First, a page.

Bleak trees in SW ColoradoIn my continuing quest to gather first-hand information to answer the continuing question, I journeyed to southwest Colorado to see Mesa Verde National Park and its surrounding areas. The same digital tuner that picked up 62 channels outside Houston indicated that, in a second-floor room in Cortez CO, you can get exactly 0 over-the-air TV channels.

When I returned, I checked AntennaWeb, and it agreed completely. There’s a tiny set of repeater stations dozens of miles away, and that’s it.

On the way, I spent a night at the Movie Manor outside Monte Vista CO. Not only is it the only drive-in theater that I know of that still has a playground in front of the screen, all the motel rooms face the main screen and include a speaker for the movie. Highly recommended. But don’t bother with your OTA antenna, either; the same tuner also showed 0 channels here, too. Ditto about the distant repeaters.

So there you have it. In the middle of nowhere, where the land is gorgeous and desolate and sometimes as bleak as a forest of burned trees, maybe you can’t get any over-the-air TV channels very easily. Sounds like a great place for a satellite dish.

 

Erwin G. Krasnow

Erwin G. Krasnow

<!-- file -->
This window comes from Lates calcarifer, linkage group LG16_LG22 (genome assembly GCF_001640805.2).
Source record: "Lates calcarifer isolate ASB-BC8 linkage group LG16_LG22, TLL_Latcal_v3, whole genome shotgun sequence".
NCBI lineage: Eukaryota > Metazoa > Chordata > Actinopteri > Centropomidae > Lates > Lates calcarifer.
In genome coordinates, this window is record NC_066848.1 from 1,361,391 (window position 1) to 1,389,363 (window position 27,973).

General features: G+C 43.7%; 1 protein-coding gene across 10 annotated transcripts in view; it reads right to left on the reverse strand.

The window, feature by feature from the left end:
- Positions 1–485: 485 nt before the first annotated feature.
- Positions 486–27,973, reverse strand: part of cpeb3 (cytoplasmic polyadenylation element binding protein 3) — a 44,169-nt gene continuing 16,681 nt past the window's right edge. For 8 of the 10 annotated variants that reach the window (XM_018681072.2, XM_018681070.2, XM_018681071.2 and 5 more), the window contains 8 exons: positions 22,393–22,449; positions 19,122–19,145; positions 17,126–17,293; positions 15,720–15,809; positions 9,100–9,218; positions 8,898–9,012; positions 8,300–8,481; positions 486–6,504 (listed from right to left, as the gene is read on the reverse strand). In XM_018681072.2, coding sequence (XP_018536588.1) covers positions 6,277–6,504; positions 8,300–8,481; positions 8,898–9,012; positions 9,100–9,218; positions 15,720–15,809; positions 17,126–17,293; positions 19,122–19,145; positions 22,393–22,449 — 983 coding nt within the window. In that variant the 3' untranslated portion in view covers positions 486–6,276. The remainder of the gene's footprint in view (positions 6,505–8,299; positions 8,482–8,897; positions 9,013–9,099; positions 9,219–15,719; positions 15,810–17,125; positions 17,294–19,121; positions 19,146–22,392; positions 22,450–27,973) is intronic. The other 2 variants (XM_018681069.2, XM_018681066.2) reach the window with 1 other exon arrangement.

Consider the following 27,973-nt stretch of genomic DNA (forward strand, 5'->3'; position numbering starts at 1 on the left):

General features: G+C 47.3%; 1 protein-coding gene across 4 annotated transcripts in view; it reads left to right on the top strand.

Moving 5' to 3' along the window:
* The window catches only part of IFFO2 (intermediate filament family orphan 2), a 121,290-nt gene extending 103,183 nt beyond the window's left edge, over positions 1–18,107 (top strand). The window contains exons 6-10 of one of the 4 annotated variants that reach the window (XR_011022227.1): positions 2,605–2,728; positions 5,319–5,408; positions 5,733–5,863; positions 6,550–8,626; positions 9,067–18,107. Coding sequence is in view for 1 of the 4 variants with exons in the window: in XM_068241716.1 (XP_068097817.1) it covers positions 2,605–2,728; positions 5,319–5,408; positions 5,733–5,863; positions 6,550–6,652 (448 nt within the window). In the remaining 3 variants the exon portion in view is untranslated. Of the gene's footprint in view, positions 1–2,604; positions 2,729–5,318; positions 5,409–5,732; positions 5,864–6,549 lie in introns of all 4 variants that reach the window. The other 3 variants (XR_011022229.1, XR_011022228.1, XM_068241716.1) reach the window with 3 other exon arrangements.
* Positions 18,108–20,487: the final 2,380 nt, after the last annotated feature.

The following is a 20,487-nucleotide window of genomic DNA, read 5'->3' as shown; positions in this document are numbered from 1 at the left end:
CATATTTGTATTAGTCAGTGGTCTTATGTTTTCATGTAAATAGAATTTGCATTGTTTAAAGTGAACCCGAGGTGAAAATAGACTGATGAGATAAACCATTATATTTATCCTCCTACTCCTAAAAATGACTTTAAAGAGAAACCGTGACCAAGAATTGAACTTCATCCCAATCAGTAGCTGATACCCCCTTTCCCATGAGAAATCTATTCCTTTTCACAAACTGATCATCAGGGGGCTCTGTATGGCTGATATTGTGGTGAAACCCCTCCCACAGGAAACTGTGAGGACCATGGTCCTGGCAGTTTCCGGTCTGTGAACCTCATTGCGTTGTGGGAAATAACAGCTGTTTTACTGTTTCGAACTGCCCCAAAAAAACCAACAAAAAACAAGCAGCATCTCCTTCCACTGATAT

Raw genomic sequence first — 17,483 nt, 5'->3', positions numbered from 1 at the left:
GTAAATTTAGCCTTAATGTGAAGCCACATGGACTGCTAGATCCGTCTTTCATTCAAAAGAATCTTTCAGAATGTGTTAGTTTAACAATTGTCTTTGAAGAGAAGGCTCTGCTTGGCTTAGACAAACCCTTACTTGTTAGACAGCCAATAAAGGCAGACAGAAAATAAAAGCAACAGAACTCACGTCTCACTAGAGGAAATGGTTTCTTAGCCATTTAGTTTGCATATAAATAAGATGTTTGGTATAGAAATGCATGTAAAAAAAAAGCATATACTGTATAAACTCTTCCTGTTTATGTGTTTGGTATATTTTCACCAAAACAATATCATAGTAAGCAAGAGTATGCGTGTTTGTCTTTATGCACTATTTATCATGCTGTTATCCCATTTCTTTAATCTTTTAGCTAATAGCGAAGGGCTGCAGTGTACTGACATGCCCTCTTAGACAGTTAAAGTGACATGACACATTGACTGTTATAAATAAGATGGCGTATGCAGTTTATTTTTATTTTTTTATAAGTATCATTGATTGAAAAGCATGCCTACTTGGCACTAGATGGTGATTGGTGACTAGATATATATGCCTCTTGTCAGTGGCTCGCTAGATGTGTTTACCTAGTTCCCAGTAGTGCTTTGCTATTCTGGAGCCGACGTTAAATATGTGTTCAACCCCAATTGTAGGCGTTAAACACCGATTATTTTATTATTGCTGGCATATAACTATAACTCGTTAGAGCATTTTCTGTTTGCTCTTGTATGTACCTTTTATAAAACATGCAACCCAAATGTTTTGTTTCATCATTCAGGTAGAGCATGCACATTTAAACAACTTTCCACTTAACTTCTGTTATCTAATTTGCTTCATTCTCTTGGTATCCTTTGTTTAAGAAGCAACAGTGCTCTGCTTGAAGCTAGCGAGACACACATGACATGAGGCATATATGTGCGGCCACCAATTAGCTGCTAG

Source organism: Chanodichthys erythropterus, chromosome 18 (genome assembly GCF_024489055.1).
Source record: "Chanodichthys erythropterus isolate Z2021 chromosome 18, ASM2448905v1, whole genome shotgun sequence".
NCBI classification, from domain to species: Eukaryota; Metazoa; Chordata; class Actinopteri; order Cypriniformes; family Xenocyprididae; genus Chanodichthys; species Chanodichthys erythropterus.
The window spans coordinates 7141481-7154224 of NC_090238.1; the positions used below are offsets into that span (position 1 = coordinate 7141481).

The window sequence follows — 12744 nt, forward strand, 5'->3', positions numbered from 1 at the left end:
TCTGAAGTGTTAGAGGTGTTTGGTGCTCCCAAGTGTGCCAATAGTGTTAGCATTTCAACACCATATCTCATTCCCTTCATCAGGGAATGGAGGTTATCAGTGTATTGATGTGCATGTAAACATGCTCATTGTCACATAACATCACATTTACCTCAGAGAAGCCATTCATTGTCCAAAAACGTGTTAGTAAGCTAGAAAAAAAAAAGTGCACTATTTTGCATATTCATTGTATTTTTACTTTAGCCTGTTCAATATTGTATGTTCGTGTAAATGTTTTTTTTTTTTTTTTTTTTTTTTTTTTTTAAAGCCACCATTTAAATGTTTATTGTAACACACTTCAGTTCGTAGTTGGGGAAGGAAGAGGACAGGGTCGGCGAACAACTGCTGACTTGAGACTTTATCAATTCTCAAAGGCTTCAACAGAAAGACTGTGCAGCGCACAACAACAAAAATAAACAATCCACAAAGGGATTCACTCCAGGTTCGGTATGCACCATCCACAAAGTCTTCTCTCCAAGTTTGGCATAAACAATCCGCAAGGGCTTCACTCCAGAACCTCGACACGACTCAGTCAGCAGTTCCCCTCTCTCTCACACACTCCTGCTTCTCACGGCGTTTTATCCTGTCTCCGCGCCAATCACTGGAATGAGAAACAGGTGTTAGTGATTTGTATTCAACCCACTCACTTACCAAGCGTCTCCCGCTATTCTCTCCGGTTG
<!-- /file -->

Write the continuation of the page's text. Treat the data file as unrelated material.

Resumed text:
There was a scary report issued this week by Erwin Krasnow, who is a former NAB General Counsel (according to Broadcasting & Cable’s John Eggerton) and/or former FCC General Counsel (according to AllAccess.com). In an opinion piece (PDF) released by the DC-based The Media Institute, Krasnow calls on the FCC to “(r)enounce the discredited concept of public ownership of the airwaves”.

(Important Aside: By an odd coincidence, I’ve been reading one of Krasnow’s books off and on for a few months. Profitably Buying and Selling Broadcast Stations seems to be an excellent guide for dealing with contracts and other necessary details as you’re working out a deal on a station. It’s also as dry as burnt toast. I’d love to have Krasnow in my corner should I ever negotiate a purchase. And I believe that my use of his promotional photo from his page on his firm’s site constitutes Fair Use. Please don’t hurt me, oh mighty lawyers!)

In particular, the paper seems to want to disprove FCC Commissioner Michael Copps, who said that “using the public airwaves is a privilege — a lucrative one and I fear that the FCC has not done enough to stand up for the public interest.” Quoting Ayn Rand and Dean Rusk, Krasnow builds an excellent prima facie case that claiming public ownership, and thereby inviting public regulation, is as absurd as requiring a license to use sunlight to grow crops.

But the paper gives little attention to the real problem: You can’t just stick an antenna on your roof and start broadcasting. It’s true that new technologies (such as blogs) give us alternatives, but that’s not the point. No other communication medium is as ubiquitous as over-the-air TV and radio. The number of simultaneous channels in any given location really is finite. Each broadcast station effectively prevents any number of possible competing stations from being heard by the thousands or millions of receivers within range. That’s why the public deserves a seat at the table as we discuss what responsibilities are included in each broadcast license.